Chinese Media Outlets Used Terms Like ‘Wuhan Virus’ Early On – Then Scrubbed Them

By Patrick Goodenough | May 22, 2020 | 4:09am EDT
 
Vendors wearing face masks wait for customers in a market in Wuhan, China on May 18, 2020. (Photo by Hector RETAMAL/AFP via Getty Images)
Vendors wearing face masks wait for customers in a market in Wuhan, China on May 18, 2020. (Photo by Hector RETAMAL/AFP via Getty Images)

(CNSNews.com) – Chinese state media outlets early this year used terms like “Wuhan virus” and “Wuhan pneumonia” in their news reporting on the coronavirus outbreak that began in that city, but after Beijing began attacking U.S. officials for doing so, references were scrubbed.

In some cases, headlines and text were amended, while in others, web pages containing the offending language were evidently made inaccessible.

The outlets concerned include three newspapers belonging to the Chinese Communist Party (CCP) – China Daily, People’s Daily, and the People’s Daily-owned tabloid Global Times – and the state-owned China Global Television Network (CGTN).

Searches of archived pages indicate that the changes were made around mid-March.

On March 6, Secretary of State Mike Pompeo used the term “Wuhan coronavirus” during a CNBC interview, and “the Wuhan virus” during a Fox & Friends appearance. On both occasions, when asked about doing so, Pompeo said the CCP itself had said the outbreak began in Wuhan.

Two days later the Global Times in a March 8 editorial said Pompeo’s reference to “Wuhan virus” was “rude and vicious.”

On March 24, Chinese foreign ministry spokesman Geng Shuang complained about the use of such terms by Pompeo and others “to stigmatize China,” and said it was the United States “that first claimed that the virus originated in China and used such terms as ‘Chinese virus’ and ‘Wuhan virus.’”

But rewind to January, and the Global Times itself was using those and similar terms in its headlines and reports:

Jan. 9:  “Wuhan pneumonia caused by a new coronavirus: expert.”

Jan. 11:  “First death reported in Wuhan pneumonia outbreak.”

Jan. 18:  “Wuhan pneumonia: China confirms 4 new cases, 2 deaths”

Jan. 19:  “Prevent Wuhan virus for auspicious festival” (a reference to the Chinese lunar new year)

Headlines on three reports in the CCP organ Global Times in January. (Screengrabs: Global Times)
Headlines on three reports in the CCP organ Global Times in January. (Screengrabs: Global Times)

Around mid-March – as Pompeo, President Trump and others were being criticized for using such language – someone went back into the CCP paper’s archive and amended those headlines, which now read:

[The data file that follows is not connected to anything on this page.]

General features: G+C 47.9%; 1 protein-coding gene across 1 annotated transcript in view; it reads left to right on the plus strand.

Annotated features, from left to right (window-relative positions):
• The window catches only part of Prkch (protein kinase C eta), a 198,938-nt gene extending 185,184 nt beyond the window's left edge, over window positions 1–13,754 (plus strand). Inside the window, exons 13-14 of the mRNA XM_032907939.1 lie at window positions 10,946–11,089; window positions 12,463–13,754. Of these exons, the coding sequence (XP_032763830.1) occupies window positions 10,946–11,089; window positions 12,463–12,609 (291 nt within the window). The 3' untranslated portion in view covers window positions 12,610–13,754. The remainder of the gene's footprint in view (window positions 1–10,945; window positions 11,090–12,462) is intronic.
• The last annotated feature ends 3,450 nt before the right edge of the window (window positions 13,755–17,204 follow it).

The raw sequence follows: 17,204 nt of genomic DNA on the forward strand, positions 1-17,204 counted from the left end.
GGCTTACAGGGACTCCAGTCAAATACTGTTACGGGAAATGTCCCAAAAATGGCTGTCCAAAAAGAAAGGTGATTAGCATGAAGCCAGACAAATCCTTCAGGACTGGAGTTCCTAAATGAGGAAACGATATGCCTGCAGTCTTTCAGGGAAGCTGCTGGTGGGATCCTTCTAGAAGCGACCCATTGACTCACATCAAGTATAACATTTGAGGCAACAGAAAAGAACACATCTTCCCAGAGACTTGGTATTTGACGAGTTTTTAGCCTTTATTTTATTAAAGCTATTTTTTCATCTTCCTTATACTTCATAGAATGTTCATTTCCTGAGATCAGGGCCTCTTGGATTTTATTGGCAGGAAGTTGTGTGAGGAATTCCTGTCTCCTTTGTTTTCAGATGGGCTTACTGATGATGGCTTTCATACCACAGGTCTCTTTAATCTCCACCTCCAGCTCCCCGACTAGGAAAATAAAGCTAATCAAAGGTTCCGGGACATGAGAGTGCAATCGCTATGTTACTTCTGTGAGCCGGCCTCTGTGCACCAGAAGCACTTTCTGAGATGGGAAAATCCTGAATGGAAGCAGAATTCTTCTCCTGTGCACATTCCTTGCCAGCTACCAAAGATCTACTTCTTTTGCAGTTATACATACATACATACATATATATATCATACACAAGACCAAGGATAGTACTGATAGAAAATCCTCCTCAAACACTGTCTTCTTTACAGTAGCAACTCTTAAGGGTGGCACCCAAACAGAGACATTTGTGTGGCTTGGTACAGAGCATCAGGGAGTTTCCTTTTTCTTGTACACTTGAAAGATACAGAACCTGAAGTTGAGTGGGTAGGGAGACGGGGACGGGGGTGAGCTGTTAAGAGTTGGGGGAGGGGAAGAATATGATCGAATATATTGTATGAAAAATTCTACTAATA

Jan. 9:  “Unidentified pneumonia in Wuhan caused by a new coronavirus: expert.”

Jan. 11:  “First death reported in novel pneumonia outbreak.”

Jan. 18:  “Novel coronavirus-related pneumonia: China confirms 4 new cases, 2 deaths”

Jan. 19:  “Prevent novel virus for auspicious festival”

Small edits were made within the articles as well: The Jan. 9 story included the words, “the pneumonia originating in Wuhan,” but when the headline was changed the word “originating” was removed.

And in the Jan. 19 story, two references to “Wuhan pneumonia” were amended to “pneumonia in Wuhan.”

Meanwhile China Daily ran an item on January 21 headlined: “What we know about the Wuhan virus.”

The headline was subsequently changed completely, to “Measures afoot to stem contagion,” and the URL was changed.

The CGTN network posted a video on Jan. 21 entitled “China’s handling of Wuhan pneumonia is efficient and reliable.” It appears to have been removed entirely from both the CGTN website and its Facebook page.

And People’s Daily ran a report on Jan. 25 headlined: “Wuhan pneumonia a wake-up call for basic Chinese research,” with two references in the text to “the Wuhan virus.” That report appears to have escaped notice, as it’s still accessible.

A China Daily report in January. (Photo: CNSNews.com)
A China Daily report in January. (Photo: CNSNews.com)

As previously reported, some leading U.S. media outlets also used the terms, without controversy, early on. They include the New York Times (“Wuhan coronavirus” and “Chinese coronavirus”), CNN (“Wuhan coronavirus” and “Chinese coronavirus”), and ForeignPolicy.com (“Wuhan virus.”)

In March, House Minority Leader Kevin McCarthy (R-Calif.) referred in a tweet to the “Chinese coronavirus,” drawing racism.

On March 13, Chinese foreign ministry spokesman Zhao Lijian promoted on Twitter a conspiracy theory blaming the U.S. Army for the virus.

The U.S. government protested, and three days later, Trump used the term “Chinese Virus” on his Twitter feed for the first time. The president used the term eight times in tweets between March 16 and 22, although he has not done so since.

Sen. Kamala Harris (D-Calif.) last week introduced a resolution “condemning all forms of anti-Asian sentiment as related to COVID–19,” and saying the use of terms like “Chinese Virus” and “Wuhan Virus” are perpetuating “anti-Asian stigma.”


See also:
China Bristles at Pompeo’s References to ‘Wuhan Coronavirus’; Don't Call It 'Wuhan' (Mar. 9, 2020) 
Linking the Coronavirus to China is ‘Racist’?  Numerous Diseases Have Been Named For Places (Mar. 11, 2020)

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